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One of the best ways to develop a more meaningful appreciation of another culture is to experience the daily life as lived by the locals, explore historic sites and cultural activities and traditions of the past era. Also, if you are so inclined, a visit to a local museum can prove to be quite useful in gaining some background knowledge. Personally, I always try to learn as much as I can about the place I’m about to visit, so I can make more informed choices about where and how I can engage most effectively in my ‘speedy cultural immersion’.
Today, I had a scheduled visit to the Bukchon Hanok Village exactly for that purpose. This village is one of the last three remaining traditional villages in South Korea. The village shows the harmonious juxtaposition of ancient and modern city life and offers a variety of cultural activities and history lessons, and best of all, it’s FREE – making it a perfect opportunity to immerse.
A good mix of the old and and the new
Bukchon Hanok Village is located at Anguk Station between Gyeongbok Palace, Changdeokgung Palace, and Jongmyo Royal Shrine. The 600-year-old urban village used to be the home to the Yangban (nobility) class and the most influential families during the Joseon era. Exploring the Hanok heritage houses and wandering its narrow streets provide a unique opportunity for the visitor to experience the authentic atmosphere of the Joseon Dynasty era.
View of the Changdeokgung Palace from one of the streets in Bukchon Hanok Village
The Hanok houses themselves are works of art; the slope of the rooftops, the décor on the doors, the painting on the walls and the intricate architecture are very aesthetically pleasing. I can’t help but be hypnotized by their charm. Each Hanok is quite different, so there’s a lot to explore.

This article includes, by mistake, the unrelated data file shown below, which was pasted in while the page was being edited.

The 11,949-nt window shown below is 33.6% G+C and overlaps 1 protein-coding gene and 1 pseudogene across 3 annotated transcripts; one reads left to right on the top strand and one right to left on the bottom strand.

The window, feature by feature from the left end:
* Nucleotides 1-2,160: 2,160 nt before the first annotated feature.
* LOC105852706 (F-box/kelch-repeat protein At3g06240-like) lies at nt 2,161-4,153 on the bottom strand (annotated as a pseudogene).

The Hanoks are made using only natural materials such as earth, stone and wood. Hanok’s have their own tiled roofs (Giwa), wooden beams and stone-block construction. Cheoma is the edge of Hanok’s curvy roofs. The lengths of the Cheoma can be adjusted to control the amount of sunlight that enters the house. Hanji (Korean traditional paper) is lubricated with bean oil making it waterproof and polished. Windows and doors made with Hanji are beautiful and breathable.
The wooden structures within the house are assembled together through various kinds of joints but without using any nails. Instead, Hanok is connected by using other natural materials and methods. The joining and connecting methods also mirror yin and yang principles. How cool is that?!
Hanoks are built on a raised platform, the height of which is generally proportionate to the social status of the occupants of the house.
Upper-class houses typically had tiled roofs while the commoner’s house usually had rice straws (somewhat like our nipa huts in the Philippines).
Most rooms in the Hanok village have a sophisticated underfloor heating system, known as the ‘ondol system’. It uses a direct heat transfer from the wood smoke to the underside of a thick masonry floor via horizontal channels. The main component of the ondol system is a firebox or stove accessible from a separate room or a kitchen. Ondol was always very effective and economical heating system during winter time and its modern versions are used to this very day in Korean households.
I think ondol is a great invention. It doesn’t heat up that quickly, but once it heats up, the warmth stays for a long time. In addition, Ondol is also used for medicinal purposes. The Korean language has the phrase “sizzling the body,” which refers to a kind of fomentation effect that is created when somebody lies on the hot floor in the cold winter. Such fomenting is known as being effective for tired or sick people, pregnant women and the elderly. To this day, Koreans prefer to foment on a toasty ondol floor when they get a cold or other such illness. If you visit Korea, you will no doubt enjoy this unique home heating system.